3D cellular models and organs-on-chips are poised to add tremendous value to translational research. But these biologically complex systems typically require extensive expertise and lack the throughput necessary for therapeutic discovery. For example, 3D engineered muscle tissues have been demonstrated to be more predictive of human responses in the dish when compared with traditional 2D cell-based assays. This has driven intense interest in adopting these 3D muscle models in preclinical and translational research. However, their complex implementation has remained a roadblock for many labs.
A basic overview of the technology will be provided, along with application examples across various use cases. Cardiac applications will focus on the assessment of drug toxicity for acute proarrhythmic compounds as well as for chronic structural cardiotoxicants. Disease models generated from induced pluripotent stem cells (iPSCs) and tested on the platform will also be demonstrated. Data on primary and iPSC-derived skeletal muscle constructs will also be presented, including disease phenotype stratification in muscle diseases like muscular dystrophy.
Additionally, guest speaker Dr. Chris Hinckley, Sr. Scientist at Biogen, will present recent data generated using the 3D modeling platform. He will discuss how the development of human cellular models of disease is critical to support a chain of translatability, linking cellular, and clinical endpoints in the drug development process. While human induced pluripotent stem cells (hiPSC) derived cell types are a powerful tool to model how a candidate therapy impacts its target, use of these cells to establish efficacy on translatable physiological readouts is limited. Dr. Hinckley will then detail Biogen’s approach to integrate three dimensional hiPSC derived skeletal myobundles into their research pipeline utilizing the Mantarray system.
Join this webinar to gain an understanding of how these advanced 3D muscle models can be easily adapted to research and an appreciation of the platform’s utility to therapeutic discovery.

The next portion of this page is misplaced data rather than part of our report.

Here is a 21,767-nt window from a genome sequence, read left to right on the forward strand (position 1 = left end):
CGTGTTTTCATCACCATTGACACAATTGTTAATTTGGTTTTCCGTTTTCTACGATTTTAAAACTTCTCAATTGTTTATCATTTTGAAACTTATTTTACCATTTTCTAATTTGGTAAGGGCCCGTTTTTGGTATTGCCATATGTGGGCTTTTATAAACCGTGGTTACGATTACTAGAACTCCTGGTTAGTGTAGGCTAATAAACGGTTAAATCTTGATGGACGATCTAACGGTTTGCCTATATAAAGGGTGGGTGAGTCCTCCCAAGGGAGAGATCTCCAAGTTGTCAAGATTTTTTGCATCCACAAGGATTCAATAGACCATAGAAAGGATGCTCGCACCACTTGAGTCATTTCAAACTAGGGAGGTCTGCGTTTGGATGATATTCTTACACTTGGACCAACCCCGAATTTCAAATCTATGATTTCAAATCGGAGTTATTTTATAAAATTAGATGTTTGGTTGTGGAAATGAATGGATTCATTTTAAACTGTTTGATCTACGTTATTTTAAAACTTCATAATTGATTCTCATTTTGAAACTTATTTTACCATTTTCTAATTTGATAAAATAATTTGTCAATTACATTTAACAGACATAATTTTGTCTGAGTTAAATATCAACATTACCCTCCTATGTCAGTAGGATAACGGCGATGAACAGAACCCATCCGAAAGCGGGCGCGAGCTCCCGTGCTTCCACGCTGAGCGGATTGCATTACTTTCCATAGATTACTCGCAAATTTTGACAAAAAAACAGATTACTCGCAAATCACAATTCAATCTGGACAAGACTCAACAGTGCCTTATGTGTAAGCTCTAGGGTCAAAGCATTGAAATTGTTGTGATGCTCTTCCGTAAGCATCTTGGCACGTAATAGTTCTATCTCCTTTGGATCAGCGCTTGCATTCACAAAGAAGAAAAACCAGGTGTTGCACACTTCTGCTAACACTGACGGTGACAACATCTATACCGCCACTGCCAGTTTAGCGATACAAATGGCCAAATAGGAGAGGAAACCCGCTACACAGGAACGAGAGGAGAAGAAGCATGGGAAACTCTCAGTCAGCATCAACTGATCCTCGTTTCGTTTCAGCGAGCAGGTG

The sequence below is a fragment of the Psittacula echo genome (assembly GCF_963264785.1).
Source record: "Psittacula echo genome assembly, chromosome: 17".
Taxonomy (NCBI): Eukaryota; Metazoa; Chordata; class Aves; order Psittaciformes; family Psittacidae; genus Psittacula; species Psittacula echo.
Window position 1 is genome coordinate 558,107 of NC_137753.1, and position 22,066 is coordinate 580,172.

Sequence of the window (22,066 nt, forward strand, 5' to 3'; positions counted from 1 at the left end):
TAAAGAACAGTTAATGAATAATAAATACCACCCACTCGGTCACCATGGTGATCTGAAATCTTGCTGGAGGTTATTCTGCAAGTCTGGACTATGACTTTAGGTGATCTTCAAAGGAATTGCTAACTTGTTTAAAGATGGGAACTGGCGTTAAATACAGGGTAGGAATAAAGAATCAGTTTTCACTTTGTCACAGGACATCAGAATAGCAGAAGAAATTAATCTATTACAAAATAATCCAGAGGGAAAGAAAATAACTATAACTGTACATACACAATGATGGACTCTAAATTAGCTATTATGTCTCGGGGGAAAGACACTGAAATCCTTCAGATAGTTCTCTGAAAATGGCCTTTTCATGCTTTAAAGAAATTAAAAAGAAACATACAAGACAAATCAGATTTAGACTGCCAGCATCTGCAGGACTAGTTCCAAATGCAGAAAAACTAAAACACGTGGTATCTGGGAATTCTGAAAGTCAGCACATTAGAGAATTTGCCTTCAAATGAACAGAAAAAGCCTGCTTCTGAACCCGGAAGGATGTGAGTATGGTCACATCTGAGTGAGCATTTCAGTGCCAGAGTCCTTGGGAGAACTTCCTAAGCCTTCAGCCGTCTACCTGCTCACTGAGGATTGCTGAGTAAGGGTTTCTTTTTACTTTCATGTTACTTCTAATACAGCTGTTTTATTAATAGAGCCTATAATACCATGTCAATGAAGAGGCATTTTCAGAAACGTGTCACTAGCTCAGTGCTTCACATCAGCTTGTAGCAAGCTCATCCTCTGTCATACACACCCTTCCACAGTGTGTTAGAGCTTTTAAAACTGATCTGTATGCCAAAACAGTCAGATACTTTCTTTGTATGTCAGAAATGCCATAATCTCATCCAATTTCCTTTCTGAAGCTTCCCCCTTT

Dr. Hamed Ghazizadeh, Sr. Product Manager, Curi Bio
Dr. Hamed Ghazizadeh is a Senior Product Manager at Curi Bio, a leading developer of human stem cell-based platforms for drug discovery. He received his PhD in Nanoengineering from North Carolina A&T State University with an emphasis on cell biomechanics. At Curi Bio, Dr. Ghazizadeh bridges the gap between end user needs and Curi’s product development team to commercialize innovative products that increase the predictive power of in vitro cell-based assays.Message Presenter
Dr. Chris Hinckley, Principal Scientist, Biogen
Dr. Chris Hinckley is a Principal Scientist and lead of the Biogen Cellular Physiology and Assays group. Dr Hinckley received his PhD in Physiology from the University of Wisconsin-Madison with an emphasis on motor system neurophysiology. As a Postdoctoral fellow at the Salk Institute for Biological Studies Dr Hinckley studied neurodevelopmental processes in spinal motor neuron circuit formation. At Biogen, Dr. Hinckley’s group develops functional, physiologically validated hiPSC derived models of neurological and neuromuscular disease.Message Presenter
Who Should Attend?
- Pharmaceutical Researchers developing new drugs
- Directors of Research who need new technologies for bringing drugs to market
- Safety Pharmacologists who need to screen for safety liabilities
- Research Scientists developing next-generation in vitro disease models for therapeutic development
What You Will Learn
Attendees will learn:
- How to implement advanced bioengineering approaches in a scalable format
- The value of 3D over 2D assays, and how to balance complexity with throughput
- The implementation of 3D organoids at high-throughput
- How to use these systems for toxicity screening and disease modeling
Curi Bio’s preclinical discovery platform combines human stem cells, systems, and data to accelerate the discovery of new medicines. The Curi Engine is a seamless, bioengineered platform that integrates human iPSC-derived cell models, tissue-specific biosystems, and AI/ML-enabled phenotypic screening data. Curi’s suite of human stem cell-based products and services enable scientists to build more mature and predictive human iPSC-derived tissues—with a focus on cardiac, musculoskeletal, and neuromuscular models—for the discovery, safety testing, and efficacy testing of new drugs in development. By offering drug developers an integrated preclinical platform comprising highly predictive human stem cell models to generate clinically-relevant data, Curi is closing the gap between preclinical data and human results, accelerating the discovery and development of safer, more effective medicines.